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Is there a way to temporarily import a few functions from a package into the current package, using standard common-lisp functions/macros?

I couldn't find one and had to roll my own. I'd rather not have to code anything up, or introduce another language construct, if the standard already provides such functionality.

(defmacro with-functions (functions the-package &body body)
  "Allows functions in the-package to be visible only for body.
  Does this by creating local lexical function bindings that redirect calls
  to functions defined in the-package"
  `(labels
     ,(mapcar (lambda (x) `(,x (&rest args)
                               (apply (find-symbol ,(format nil "~:@(~a~)" x) 
                                                   ,the-package)
                                      args)))
              functions)
     ,@body))

Example usage:

(defclass-default test-class ()
  ((a 5 "doc" )
   (b 4 "doc")))
#<STANDARD-CLASS TEST-CLASS>
CL-USER> 
(with-functions (class-direct-slots slot-definition-name) 'sb-mop
  (with-functions (slot-definition-initform) 'sb-mop
    (slot-definition-initform
      (car (class-direct-slots (find-class 'test-class))))))
5
CL-USER> 

EDIT: Incorporated some of Rainer's suggestions to the macro.

I decided to keep the run-time lookup capability, at the time cost of the run-time lookup to find the function in the package.

I tried to write a with-import macro that used shadowing-import and unintern, but I couldn't get it to work. I had issues with the reader saying that the imported functions didn't exist yet (at read time) before the code that imported the functions was evaluated.

I think getting it to work with shadowing-import and unintern is a better way to go, as this would be much cleaner, faster (no run-time lookup capability though) and work with functions and symbols in packages.

I would be very interested to see if someone can code up a with-import macro using unintern and shadowing-import.

share|improve this question
    
This does not work with lexical functions, since APPLY can't call them using symbols as names. – Rainer Joswig Jan 6 '12 at 22:26
    
I don't think this is possible with a macro, because symbols are resolved by the reader before macro are expanded, but I might be wrong I don't fully understand yet how the reader works. – Daimrod Jan 6 '12 at 23:07
    
@Daimrod It should be possible to construct such a macro, but it is very tricky (and, probably, unportable), because you will have to handle name conflicts, arising from the early symbol-resolution strategy. – Vsevolod Dyomkin Jan 6 '12 at 23:32
    
@VsevolodDyomkin: Ok, but I think it could be done with a reader macro and a code walker but that's sounds like a lot of work for a small improvement to me. – Daimrod Jan 7 '12 at 0:28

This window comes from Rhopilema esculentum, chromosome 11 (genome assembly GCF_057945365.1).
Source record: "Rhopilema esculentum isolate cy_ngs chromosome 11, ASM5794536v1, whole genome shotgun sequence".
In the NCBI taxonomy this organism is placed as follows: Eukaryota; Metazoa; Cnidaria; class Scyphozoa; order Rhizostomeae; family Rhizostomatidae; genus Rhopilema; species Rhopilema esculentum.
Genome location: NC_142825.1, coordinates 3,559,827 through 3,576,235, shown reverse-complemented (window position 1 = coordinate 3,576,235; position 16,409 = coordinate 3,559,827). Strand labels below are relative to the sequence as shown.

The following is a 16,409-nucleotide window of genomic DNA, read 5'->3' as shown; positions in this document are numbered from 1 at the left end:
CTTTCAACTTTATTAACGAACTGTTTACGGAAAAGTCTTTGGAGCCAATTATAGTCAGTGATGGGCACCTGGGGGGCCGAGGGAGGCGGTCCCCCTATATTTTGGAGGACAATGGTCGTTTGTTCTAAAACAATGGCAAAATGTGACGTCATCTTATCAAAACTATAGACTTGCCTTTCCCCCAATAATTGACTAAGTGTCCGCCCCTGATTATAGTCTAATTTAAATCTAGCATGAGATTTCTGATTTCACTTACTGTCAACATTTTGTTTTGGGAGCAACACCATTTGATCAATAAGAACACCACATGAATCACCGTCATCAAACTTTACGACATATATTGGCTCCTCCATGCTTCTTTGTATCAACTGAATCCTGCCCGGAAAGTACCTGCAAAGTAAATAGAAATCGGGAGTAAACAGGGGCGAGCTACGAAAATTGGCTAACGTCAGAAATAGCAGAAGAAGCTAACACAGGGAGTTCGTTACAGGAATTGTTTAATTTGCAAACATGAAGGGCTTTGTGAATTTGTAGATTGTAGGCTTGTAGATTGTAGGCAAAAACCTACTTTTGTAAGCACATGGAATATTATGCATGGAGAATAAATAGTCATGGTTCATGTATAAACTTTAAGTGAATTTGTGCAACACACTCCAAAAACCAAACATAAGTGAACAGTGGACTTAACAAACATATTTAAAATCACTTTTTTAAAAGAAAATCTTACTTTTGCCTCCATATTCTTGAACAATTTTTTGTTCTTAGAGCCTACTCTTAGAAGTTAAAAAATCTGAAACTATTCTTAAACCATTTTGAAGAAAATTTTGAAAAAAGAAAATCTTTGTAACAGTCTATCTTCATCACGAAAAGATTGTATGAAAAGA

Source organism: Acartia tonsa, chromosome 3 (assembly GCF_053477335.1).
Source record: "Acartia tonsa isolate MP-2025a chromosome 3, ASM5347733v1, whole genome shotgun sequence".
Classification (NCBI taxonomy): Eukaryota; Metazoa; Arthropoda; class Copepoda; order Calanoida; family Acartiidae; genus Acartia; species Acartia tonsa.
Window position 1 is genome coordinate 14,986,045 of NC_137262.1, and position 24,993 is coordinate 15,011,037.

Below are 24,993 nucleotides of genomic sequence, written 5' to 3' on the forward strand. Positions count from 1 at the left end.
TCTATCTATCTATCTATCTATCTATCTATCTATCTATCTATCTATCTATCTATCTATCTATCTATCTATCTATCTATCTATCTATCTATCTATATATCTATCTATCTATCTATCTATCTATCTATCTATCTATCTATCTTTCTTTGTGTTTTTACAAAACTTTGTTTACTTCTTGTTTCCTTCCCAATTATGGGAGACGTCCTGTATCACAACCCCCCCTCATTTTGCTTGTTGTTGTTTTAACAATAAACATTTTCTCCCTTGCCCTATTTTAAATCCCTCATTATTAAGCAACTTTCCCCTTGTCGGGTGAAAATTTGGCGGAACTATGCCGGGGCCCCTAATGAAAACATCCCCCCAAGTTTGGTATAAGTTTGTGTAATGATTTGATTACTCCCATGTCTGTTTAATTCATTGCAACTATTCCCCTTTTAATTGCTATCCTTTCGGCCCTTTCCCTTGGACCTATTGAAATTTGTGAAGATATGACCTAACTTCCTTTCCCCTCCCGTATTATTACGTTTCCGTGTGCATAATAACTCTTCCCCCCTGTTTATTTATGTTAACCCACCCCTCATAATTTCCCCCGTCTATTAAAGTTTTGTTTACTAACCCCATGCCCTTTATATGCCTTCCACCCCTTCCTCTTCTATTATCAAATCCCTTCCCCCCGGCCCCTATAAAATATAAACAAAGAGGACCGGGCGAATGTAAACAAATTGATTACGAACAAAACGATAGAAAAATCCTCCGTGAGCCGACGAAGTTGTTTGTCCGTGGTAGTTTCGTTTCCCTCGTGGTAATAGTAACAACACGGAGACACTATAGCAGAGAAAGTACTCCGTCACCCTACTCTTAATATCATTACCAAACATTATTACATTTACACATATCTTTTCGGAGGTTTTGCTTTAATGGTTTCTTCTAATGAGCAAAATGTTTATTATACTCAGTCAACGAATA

Might it be a better solution for what you're trying to do to switch packages multiple times in the source file? – Rörd Jan 7 '12 at 1:48

It makes runtime function calls much more costly: it conses an arg list, looks up a symbol in a package, calls a function through the symbol's function cell.

It only works through symbols, not lexical functions. That makes it less useful in cases, where code is generated via macros.

Its naming is confusing. 'import' is a package operation and packages deal only with symbols, not functions. You can't import a function in a package, only a symbol.

(labels ((foo () 'bar))
  (foo))

The lexical function name FOO is only in the source code a symbol. There is no way to access the function through its source symbol later (for example by using (symbol-function 'foo)). If a compiler will compile above code, it does not need to keep the symbol - it is not needed other than for debugging purposes. Your call to APPLY will fail to find any function created by LABELS or FLET.

Your macro does not import a symbol, it creates a local lexical function binding.

For slightly similar macros see CL:WITH-SLOTS and CL:WITH-ACCESSORS. Those don't support runtime lookup, but allow efficient compilation.

Your macro does not nest like this (here using "CLOS" as a package, just like your "SB-MOP"):

(defpackage "P1" (:use "CL"))
(defpackage "P2" (:use "CL"))

(with-import (p1::class-direct-slots) 'CLOS
  (with-import (p2::class-direct-slots) 'P1
    (p2::class-direct-slots (find-class 'test-class))))

The generated code is:

(LABELS ((P1::CLASS-DIRECT-SLOTS (&REST ARGS)
           (APPLY (FIND-SYMBOL "CLASS-DIRECT-SLOTS" 'CLOS) ARGS)))
  (LABELS ((P2::CLASS-DIRECT-SLOTS (&REST ARGS)
             (APPLY (FIND-SYMBOL "CLASS-DIRECT-SLOTS" 'P1) ARGS)))
    (P2::CLASS-DIRECT-SLOTS (FIND-CLASS 'TEST-CLASS))))
share|improve this answer
    
I'm having trouble understanding your use case. There shouldn't be any ':'s in the 'functions' arglist. The functions arglist has the symbols that represent the function names, and the-package is where those functions reside. This is similar to with-slots and with-accessors. I think the code you wrote should look like: (with-import (class-direct-slots) 'clos (class-direct-slots (find-class 'test-class))) – Clayton Stanley Jan 8 '12 at 17:26
    
@claytontstanley: why not? p1::class-direct-slots is a legal function name. WITH-SLOTS or WITH-ACCESSORS does have no problems dealing with such names. My example shows that nested WITH-IMPORT where one function is generated and then another tries to use it is not possible with your macro. Remember: if you deal with Common Lisp macros, you are not only writing a construct that is used by an end user in a simple way (whose limits you would have to document and/or check), but everything can also be part of much more complicated code which is generated by other code (-> macros). – Rainer Joswig Jan 8 '12 at 18:03

You can use import with a list of qualified symbols (i.e. package:symbol or package::symbol) you want to import and then unintern them.

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